Methodological issues

Much of the existing literature describing the mode of astrocytic response to dopamine is at odds, but there are some key experimental factors that may account for the variability of the findings in the literature. 

Firstly, with the exception of cytoplasmic free Ca2+, it is still unsure what the major output activity is in astroglia and hence what pathways to examine, and their relative importance to overall astrocyte physiology in the brain. When considering Ca2+ activity, astrocytes do not seem to show stereotyped responses to identical stimuli (this is certainly true for dopaminergic stimuli). In addition to precluding the signal averaging and hence recording noise reduction, this feature makes it difficult to know what parts of the Ca2+ signal are carrying information (if any), whether the signal is transmitted through the cell and what downstream signalling pathways it activates.
Secondly, astrocytes are extremely reactive cells and change both morphologically and biochemically when stressed or placed in a new environment within hours  (Shao and McCarthy, 1993, Kimelberg et al., 1997). Therefore studying them in culture or in situ may fundamentally change the nature of their recorded response (most of the studies reported in this review will keep cells in culture for up to a week before experimenting). It is interesting to examine Ca2+ recordings from astrocyte primary cultures in comparison to astrocyte explant cultures (acutely isolated from brain tissue), in response to dopamine (Vaarmann et al., 2010). There is a clear difference, not only in basal Ca2+ activity, but also in the nature of the highly variable response to dopamine application. When considering morphology, many physiologically relevant responses to dopamine may take place in the highly ramified astrocytic end-feet that form in organised tissue in situ; studying astrocytes in culture, where their shape is drastically simplified, risks missing many possible forms of dopamine-induced astrocyte activity.Thirdly, there are no standardized protocols for stimulating astrocytes with dopamine. Dopamine and DAR agonist application concentration ranges from 1-100µM, and stimulation can be acute (phasic) or chronic (up to 24h). Also, given that the various imaging techniques, mRNA expression measurements and excretion measurement s have different sensitivities, no two studies are easily comparable. It is also a major concern when inferring how astrocytes might interact with dopamine in more physiological situations – dopamine input to different brain regions can be acute or tonic and generally reaches far lower concentrations than those used in the above studies (Iversen LL, 2010), how much can they therefore tell us about what is happening the living brain?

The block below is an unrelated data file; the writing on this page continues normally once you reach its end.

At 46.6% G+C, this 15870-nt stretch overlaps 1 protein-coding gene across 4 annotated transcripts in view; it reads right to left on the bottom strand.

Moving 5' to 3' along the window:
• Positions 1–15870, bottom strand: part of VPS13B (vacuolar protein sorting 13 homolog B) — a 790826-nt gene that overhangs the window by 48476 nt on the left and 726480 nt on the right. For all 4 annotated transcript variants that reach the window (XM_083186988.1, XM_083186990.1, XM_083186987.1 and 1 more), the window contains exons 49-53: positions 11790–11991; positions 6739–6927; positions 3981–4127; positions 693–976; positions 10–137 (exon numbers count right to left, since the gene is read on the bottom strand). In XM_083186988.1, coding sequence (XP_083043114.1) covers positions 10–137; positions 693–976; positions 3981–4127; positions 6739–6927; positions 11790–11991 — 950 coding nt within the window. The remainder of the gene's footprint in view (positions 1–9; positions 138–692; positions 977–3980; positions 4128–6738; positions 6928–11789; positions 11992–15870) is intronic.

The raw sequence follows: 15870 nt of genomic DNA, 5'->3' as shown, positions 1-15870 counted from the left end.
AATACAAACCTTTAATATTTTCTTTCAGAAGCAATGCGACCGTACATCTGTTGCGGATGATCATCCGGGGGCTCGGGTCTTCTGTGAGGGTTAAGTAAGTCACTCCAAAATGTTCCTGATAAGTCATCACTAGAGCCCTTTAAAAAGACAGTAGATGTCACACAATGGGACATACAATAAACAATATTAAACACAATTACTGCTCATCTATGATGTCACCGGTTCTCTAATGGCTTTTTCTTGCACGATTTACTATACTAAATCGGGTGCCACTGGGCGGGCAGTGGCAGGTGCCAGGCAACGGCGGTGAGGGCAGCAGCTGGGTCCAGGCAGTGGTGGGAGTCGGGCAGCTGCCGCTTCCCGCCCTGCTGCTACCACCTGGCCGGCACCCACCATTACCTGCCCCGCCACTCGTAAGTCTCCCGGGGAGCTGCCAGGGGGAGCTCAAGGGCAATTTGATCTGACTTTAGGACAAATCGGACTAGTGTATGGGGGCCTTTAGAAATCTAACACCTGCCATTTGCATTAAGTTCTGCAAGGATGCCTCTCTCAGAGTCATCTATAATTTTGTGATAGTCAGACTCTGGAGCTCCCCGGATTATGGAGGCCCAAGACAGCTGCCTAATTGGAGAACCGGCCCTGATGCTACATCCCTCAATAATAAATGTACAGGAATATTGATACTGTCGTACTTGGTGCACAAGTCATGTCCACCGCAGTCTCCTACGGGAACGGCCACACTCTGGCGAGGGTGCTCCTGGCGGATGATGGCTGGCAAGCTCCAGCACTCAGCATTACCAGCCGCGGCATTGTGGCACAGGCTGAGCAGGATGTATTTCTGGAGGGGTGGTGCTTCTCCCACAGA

Finally, astrocytes are ubiquitous throughout the different brain regions but it is still uncertain to what extent their respective populations differ. In contrast, somata of dopaminergic neurons are confined mainly to a small area of the midbrain – the Substantia Nigra and Ventral Tegmental Area – and project to spatially restricted areas of the basal ganglia, the frontal cortices and the limbic system (Iversen LL, 2010). As dopamine plays different roles in these functionally distinct areas, it is possible that any interaction uncovered between dopamine and astrocytes may be region-specific and thus not applicable across the whole astrocyte population. In this review we have been careful to state where different populations of astrocytes originate from – but given their extreme malleability in culture, it is unsure how much of their region-specific features they retain. Any reported regional heterogeneity in astrocyte-dopamine interaction (as in (Zanassi et al., 1999)), if robust, would be exceptionally interesting given that astrocytes are currently considered to form a relatively homogenous population.

Concluding remarks

We are only just beginning to uncover the interplay between the brain’s astrocyte population and one of its most powerful neuromodulators, dopamine. It is clear that astrocytes can express dopamine receptors and transporters and that dopamine application can trigger profound intracellular changes in astrocytes. However, for the most part, evidence as to the mechanism of dopamine’s actions is conflicting – due in part to inconsistent methodologies across the field, but also due to the inherent difficulty of studying both astrocytes and dopamine in the context of their action on neural networks. The study of astrocytic response to dopamine in situ has already begun and should go a long way to clarifying glial role in the dopaminergic modulation of neurotransmission. Once the major signalling pathways have been identified and clarified, the potential implications both therapeutic and for basic understanding of neuromodulation in the brain are enormous.

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Acknowledgments: 

This work was supported by the Wellcome Trust Principal Fellowship, European Research Council Advanced Grant, Biology and Biotechnology Research Council (all UK), FP7 ITN EXTRABRAIN Marie Curie Action (European Commission), and Russian Science Foundation grant 15-14-30000.